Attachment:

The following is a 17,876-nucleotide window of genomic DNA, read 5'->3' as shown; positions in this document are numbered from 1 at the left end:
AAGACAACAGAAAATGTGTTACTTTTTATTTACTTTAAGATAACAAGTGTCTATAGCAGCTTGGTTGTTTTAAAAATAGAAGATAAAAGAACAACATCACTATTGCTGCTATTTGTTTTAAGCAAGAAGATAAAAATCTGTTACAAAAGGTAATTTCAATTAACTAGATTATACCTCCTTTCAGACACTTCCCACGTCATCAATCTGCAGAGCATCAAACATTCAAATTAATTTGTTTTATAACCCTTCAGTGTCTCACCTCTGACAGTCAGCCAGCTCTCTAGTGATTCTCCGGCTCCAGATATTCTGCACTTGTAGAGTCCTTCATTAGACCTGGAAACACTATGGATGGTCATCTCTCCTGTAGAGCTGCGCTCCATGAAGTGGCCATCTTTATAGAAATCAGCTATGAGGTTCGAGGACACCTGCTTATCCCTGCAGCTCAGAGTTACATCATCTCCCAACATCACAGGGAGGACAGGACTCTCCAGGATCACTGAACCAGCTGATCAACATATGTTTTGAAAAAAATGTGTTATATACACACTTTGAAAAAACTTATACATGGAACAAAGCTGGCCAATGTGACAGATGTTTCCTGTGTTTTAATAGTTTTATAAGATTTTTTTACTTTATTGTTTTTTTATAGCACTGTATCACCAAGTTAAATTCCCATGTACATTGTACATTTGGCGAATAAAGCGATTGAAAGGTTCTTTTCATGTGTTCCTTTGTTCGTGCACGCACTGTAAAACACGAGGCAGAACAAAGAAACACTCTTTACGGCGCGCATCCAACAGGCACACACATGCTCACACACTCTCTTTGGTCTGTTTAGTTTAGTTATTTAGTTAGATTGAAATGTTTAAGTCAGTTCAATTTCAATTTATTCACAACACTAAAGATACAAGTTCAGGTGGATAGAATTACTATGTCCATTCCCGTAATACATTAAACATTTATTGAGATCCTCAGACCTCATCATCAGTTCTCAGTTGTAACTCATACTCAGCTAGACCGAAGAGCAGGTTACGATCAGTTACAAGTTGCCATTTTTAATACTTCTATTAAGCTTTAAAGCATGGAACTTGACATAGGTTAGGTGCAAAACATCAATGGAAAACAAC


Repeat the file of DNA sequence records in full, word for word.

The following is a 17,876-nucleotide window of genomic DNA, read 5'->3' as shown; positions in this document are numbered from 1 at the left end:
AAGACAACAGAAAATGTGTTACTTTTTATTTACTTTAAGATAACAAGTGTCTATAGCAGCTTGGTTGTTTTAAAAATAGAAGATAAAAGAACAACATCACTATTGCTGCTATTTGTTTTAAGCAAGAAGATAAAAATCTGTTACAAAAGGTAATTTCAATTAACTAGATTATACCTCCTTTCAGACACTTCCCACGTCATCAATCTGCAGAGCATCAAACATTCAAATTAATTTGTTTTATAACCCTTCAGTGTCTCACCTCTGACAGTCAGCCAGCTCTCTAGTGATTCTCCGGCTCCAGATATTCTGCACTTGTAGAGTCCTTCATTAGACCTGGAAACACTATGGATGGTCATCTCTCCTGTAGAGCTGCGCTCCATGAAGTGGCCATCTTTATAGAAATCAGCTATGAGGTTCGAGGACACCTGCTTATCCCTGCAGCTCAGAGTTACATCATCTCCCAACATCACAGGGAGGACAGGACTCTCCAGGATCACTGAACCAGCTGATCAACATATGTTTTGAAAAAAATGTGTTATATACACACTTTGAAAAAACTTATACATGGAACAAAGCTGGCCAATGTGACAGATGTTTCCTGTGTTTTAATAGTTTTATAAGATTTTTTTACTTTATTGTTTTTTTATAGCACTGTATCACCAAGTTAAATTCCCATGTACATTGTACATTTGGCGAATAAAGCGATTGAAAGGTTCTTTTCATGTGTTCCTTTGTTCGTGCACGCACTGTAAAACACGAGGCAGAACAAAGAAACACTCTTTACGGCGCGCATCCAACAGGCACACACATGCTCACACACTCTCTTTGGTCTGTTTAGTTTAGTTATTTAGTTAGATTGAAATGTTTAAGTCAGTTCAATTTCAATTTATTCACAACACTAAAGATACAAGTTCAGGTGGATAGAATTACTATGTCCATTCCCGTAATACATTAAACATTTATTGAGATCCTCAGACCTCATCATCAGTTCTCAGTTGTAACTCATACTCAGCTAGACCGAAGAGCAGGTTACGATCAGTTACAAGTTGCCATTTTTAATACTTCTATTAAGCTTTAAAGCATGGAACTTGACATAGGTTAGGTGCAAAACATCAATGGAAAACAAC